FIBONACCI CURVE: "Preaching," by George Bellows, March 1915.
The work of George Bellows has a peculiarly American brashness about it. The show of his drawings, prints, and a few paintings at the Portland Museum of Art reflects the culture of his time and demonstrates his formidable artistic skills. Bellows was active in the first decades of the 20th century; the confidence of the new American age comes through loud and clear.
|"The Powerful Hand of George Bellows" through June 1 at the Portland Museum of Art, 7 Congress Sq, Portland | gallery talk with Carla Di Scala | 2 pm May 3 | 207.775.6148|
Bellows was born in true middle America, in Columbus, Ohio, in 1882. A successful athlete at Ohio State, he left without graduating to go to New York to paint. He studied with Robert Henri at the New York School of Art and became part of what was dubbed the “Ash Can School” of artists associated with Henri.
They were intent on using the whole of experience as the subjects of their painting. At the end of the 19th century the American art audience had expected classical or exalted themes in art and were surprised to see scenes of alleyways and tenements. The earliest drawing in the show, "Dogs, Early Morning," is, in fact, a picture of an ash can in a New York alley surrounded by hungry dogs. Bellows had a sure, clear hand, and his work and its then-unconventional subject matter gained plenty of attention. His early death at 42 of complications from a burst appendix prevented much of what he might have achieved, but he still accomplished a great deal.
His paintings are full of muscular energy, and there are several here. His reputation, though, was largely built on his drawings and illustrations. This show establishes easily that he was a master draftsman, right from the beginning. He chronicled events and personalities, illustrated books and magazine articles, drew satirical caricatures, and created imaginary renderings of real, horrible events.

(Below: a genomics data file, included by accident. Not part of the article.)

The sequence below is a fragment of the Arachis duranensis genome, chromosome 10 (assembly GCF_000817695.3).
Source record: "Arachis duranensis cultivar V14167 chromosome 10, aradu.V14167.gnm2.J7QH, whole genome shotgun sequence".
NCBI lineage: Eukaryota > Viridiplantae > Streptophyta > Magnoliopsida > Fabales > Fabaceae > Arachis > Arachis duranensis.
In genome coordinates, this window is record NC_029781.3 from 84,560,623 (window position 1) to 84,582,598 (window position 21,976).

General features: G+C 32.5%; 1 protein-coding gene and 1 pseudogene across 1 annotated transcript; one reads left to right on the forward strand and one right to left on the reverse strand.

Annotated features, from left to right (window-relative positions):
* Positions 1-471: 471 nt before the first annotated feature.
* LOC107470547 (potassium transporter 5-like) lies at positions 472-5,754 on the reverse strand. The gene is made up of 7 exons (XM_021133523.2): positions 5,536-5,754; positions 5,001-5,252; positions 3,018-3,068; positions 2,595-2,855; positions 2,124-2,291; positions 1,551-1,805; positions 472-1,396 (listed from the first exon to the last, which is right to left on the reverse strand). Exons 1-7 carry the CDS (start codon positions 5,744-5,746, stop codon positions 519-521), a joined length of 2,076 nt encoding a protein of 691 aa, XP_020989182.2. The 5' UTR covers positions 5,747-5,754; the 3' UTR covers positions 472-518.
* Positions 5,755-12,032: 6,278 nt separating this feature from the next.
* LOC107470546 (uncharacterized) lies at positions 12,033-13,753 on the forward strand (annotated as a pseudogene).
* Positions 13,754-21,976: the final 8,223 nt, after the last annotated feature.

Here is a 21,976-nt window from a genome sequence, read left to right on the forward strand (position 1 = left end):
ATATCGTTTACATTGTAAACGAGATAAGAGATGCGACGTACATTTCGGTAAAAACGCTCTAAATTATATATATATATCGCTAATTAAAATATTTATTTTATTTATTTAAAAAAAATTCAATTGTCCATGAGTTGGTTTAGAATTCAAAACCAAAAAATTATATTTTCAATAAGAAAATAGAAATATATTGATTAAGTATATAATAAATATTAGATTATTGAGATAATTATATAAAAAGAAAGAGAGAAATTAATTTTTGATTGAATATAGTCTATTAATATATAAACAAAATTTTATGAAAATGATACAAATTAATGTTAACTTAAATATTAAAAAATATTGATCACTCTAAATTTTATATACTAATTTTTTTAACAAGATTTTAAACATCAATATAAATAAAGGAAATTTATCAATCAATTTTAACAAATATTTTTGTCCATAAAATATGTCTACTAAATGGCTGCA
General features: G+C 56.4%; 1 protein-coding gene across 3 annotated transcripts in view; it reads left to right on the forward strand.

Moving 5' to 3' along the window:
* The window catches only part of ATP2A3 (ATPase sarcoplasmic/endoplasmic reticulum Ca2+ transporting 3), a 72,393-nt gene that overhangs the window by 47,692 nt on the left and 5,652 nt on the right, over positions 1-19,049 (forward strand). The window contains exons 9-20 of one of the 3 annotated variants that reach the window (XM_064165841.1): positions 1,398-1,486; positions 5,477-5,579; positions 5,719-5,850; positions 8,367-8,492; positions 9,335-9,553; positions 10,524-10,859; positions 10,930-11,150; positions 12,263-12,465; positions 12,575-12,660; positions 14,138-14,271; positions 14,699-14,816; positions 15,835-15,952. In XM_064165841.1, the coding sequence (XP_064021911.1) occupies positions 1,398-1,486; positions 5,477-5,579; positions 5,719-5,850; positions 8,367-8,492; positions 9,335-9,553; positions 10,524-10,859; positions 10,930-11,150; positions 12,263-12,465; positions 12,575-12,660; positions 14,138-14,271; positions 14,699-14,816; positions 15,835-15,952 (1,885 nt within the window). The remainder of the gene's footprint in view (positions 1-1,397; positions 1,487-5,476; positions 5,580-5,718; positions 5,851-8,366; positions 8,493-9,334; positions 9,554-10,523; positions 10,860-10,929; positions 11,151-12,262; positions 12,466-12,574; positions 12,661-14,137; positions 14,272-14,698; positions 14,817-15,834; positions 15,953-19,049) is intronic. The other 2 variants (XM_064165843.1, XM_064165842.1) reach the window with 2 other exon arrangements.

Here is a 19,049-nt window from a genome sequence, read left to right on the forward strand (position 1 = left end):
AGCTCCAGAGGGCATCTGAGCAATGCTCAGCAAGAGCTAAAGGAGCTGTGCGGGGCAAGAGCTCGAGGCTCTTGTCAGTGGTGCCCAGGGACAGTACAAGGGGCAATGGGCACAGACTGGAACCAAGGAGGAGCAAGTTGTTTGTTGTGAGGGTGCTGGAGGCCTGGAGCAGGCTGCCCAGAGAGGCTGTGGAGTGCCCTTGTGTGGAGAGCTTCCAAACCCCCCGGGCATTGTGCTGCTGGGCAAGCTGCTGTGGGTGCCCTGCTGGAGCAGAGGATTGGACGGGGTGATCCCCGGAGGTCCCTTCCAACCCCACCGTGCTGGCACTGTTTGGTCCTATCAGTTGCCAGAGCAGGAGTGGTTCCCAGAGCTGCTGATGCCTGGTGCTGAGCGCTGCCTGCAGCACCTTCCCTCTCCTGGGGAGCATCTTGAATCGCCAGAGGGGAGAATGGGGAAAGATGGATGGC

The early 20th century in America was a time of invention and engineering optimism, with Edison electrifying the country and Ford giving it cars. Bellows experimented with various technical compositional schemes using formulas based on the Golden Section or geometric combinations of rectangles and triangles. In "A Knock Down," a drawing from 1917-21 chronicling the famous heavyweight title match in 1910 between Jack Johnson and Jim “Great White Hope” Jeffries, Johnson's right arm angles downward, pointing at the crumpled form of Jeffries as the referee counts between them. Johnson’s arm and the shapes of the other figures create triangles bounded by the edges of the paper. The position is a little unnatural, but it makes a dynamic composition with Johnson in the clearly, and historically, if not literally, correct superior position.
Those were also the days of the "sawdust trail" religious revival meetings that drew thousands, and Bellows made several works chronicling its most famous practitioner of the day, Billy Sunday. Bellows had a low opinion of Sunday, calling him “death to imagination, to spirituality, to art.” In the 1915 drawing "Preaching," Sunday and his crew dominate the right side of the picture while the rapt audience fills a cavernous room on the left. In his passion Sunday has leapt to the top of the desks where his henchmen are tallying accounts and is screaming and pointing into the audience, exhorting them no doubt toward salvation and generous contributions. The composition is based on a Fibonacci curve generated from a Golden Rectangle. The drawing is excellent and the satire is truly deadly.
This period in American art doesn’t get the attention it deserves. Bellows and his friends were working in an intellectual framework that had even then been superseded by the modernist developments in Europe. For them, the subject of the work of art was still its primary focus. Modernist art, as it developed from the Impressionists and Cézanne through to Matisse and Picasso and on to abstraction, showed that the work of art itself was the center of the relationship between the artist and the viewer, and that the subject, if there was one, was secondary.
But the fact that Bellows’s direction in art was supplanted to a great degree by modernism doesn’t mean that it wasn’t valuable. This show gives us a welcome chance to go back and look again.
Ken Greenleaf can be reached at email@example.com.